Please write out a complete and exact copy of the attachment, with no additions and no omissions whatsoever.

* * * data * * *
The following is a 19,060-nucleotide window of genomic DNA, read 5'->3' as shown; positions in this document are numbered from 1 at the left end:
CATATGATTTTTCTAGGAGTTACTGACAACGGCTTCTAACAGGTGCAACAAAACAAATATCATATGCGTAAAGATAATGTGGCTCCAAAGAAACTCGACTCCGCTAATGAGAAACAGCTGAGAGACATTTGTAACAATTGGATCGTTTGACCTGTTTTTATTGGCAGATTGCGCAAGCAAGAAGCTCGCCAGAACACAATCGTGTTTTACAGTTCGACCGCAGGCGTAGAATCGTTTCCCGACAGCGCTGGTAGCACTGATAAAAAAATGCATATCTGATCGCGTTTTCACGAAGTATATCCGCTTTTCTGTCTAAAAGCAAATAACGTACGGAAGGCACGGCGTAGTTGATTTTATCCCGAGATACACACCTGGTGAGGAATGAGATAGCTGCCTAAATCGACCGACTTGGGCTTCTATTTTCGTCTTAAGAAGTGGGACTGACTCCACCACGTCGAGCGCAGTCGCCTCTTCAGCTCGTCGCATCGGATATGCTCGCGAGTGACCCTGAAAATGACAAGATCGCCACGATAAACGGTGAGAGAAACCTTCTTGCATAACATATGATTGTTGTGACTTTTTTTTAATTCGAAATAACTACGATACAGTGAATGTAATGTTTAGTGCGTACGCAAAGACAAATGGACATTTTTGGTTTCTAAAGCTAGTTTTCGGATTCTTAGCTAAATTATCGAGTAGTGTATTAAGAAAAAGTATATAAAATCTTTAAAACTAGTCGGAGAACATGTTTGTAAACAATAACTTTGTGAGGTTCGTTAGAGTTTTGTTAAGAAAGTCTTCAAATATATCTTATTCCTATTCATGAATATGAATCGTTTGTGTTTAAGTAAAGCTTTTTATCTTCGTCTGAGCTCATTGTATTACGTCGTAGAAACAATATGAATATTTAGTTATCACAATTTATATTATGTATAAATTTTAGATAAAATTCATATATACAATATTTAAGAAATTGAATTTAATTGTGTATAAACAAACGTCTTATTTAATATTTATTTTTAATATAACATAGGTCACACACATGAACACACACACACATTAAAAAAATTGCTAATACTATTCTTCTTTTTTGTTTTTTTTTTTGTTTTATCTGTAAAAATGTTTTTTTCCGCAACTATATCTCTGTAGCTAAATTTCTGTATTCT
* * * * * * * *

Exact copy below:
The following is a 19,060-nucleotide window of genomic DNA, read 5'->3' as shown; positions in this document are numbered from 1 at the left end:
CATATGATTTTTCTAGGAGTTACTGACAACGGCTTCTAACAGGTGCAACAAAACAAATATCATATGCGTAAAGATAATGTGGCTCCAAAGAAACTCGACTCCGCTAATGAGAAACAGCTGAGAGACATTTGTAACAATTGGATCGTTTGACCTGTTTTTATTGGCAGATTGCGCAAGCAAGAAGCTCGCCAGAACACAATCGTGTTTTACAGTTCGACCGCAGGCGTAGAATCGTTTCCCGACAGCGCTGGTAGCACTGATAAAAAAATGCATATCTGATCGCGTTTTCACGAAGTATATCCGCTTTTCTGTCTAAAAGCAAATAACGTACGGAAGGCACGGCGTAGTTGATTTTATCCCGAGATACACACCTGGTGAGGAATGAGATAGCTGCCTAAATCGACCGACTTGGGCTTCTATTTTCGTCTTAAGAAGTGGGACTGACTCCACCACGTCGAGCGCAGTCGCCTCTTCAGCTCGTCGCATCGGATATGCTCGCGAGTGACCCTGAAAATGACAAGATCGCCACGATAAACGGTGAGAGAAACCTTCTTGCATAACATATGATTGTTGTGACTTTTTTTTAATTCGAAATAACTACGATACAGTGAATGTAATGTTTAGTGCGTACGCAAAGACAAATGGACATTTTTGGTTTCTAAAGCTAGTTTTCGGATTCTTAGCTAAATTATCGAGTAGTGTATTAAGAAAAAGTATATAAAATCTTTAAAACTAGTCGGAGAACATGTTTGTAAACAATAACTTTGTGAGGTTCGTTAGAGTTTTGTTAAGAAAGTCTTCAAATATATCTTATTCCTATTCATGAATATGAATCGTTTGTGTTTAAGTAAAGCTTTTTATCTTCGTCTGAGCTCATTGTATTACGTCGTAGAAACAATATGAATATTTAGTTATCACAATTTATATTATGTATAAATTTTAGATAAAATTCATATATACAATATTTAAGAAATTGAATTTAATTGTGTATAAACAAACGTCTTATTTAATATTTATTTTTAATATAACATAGGTCACACACATGAACACACACACACATTAAAAAAATTGCTAATACTATTCTTCTTTTTTGTTTTTTTTTTTGTTTTATCTGTAAAAATGTTTTTTTCCGCAACTATATCTCTGTAGCTAAATTTCTGTATTCT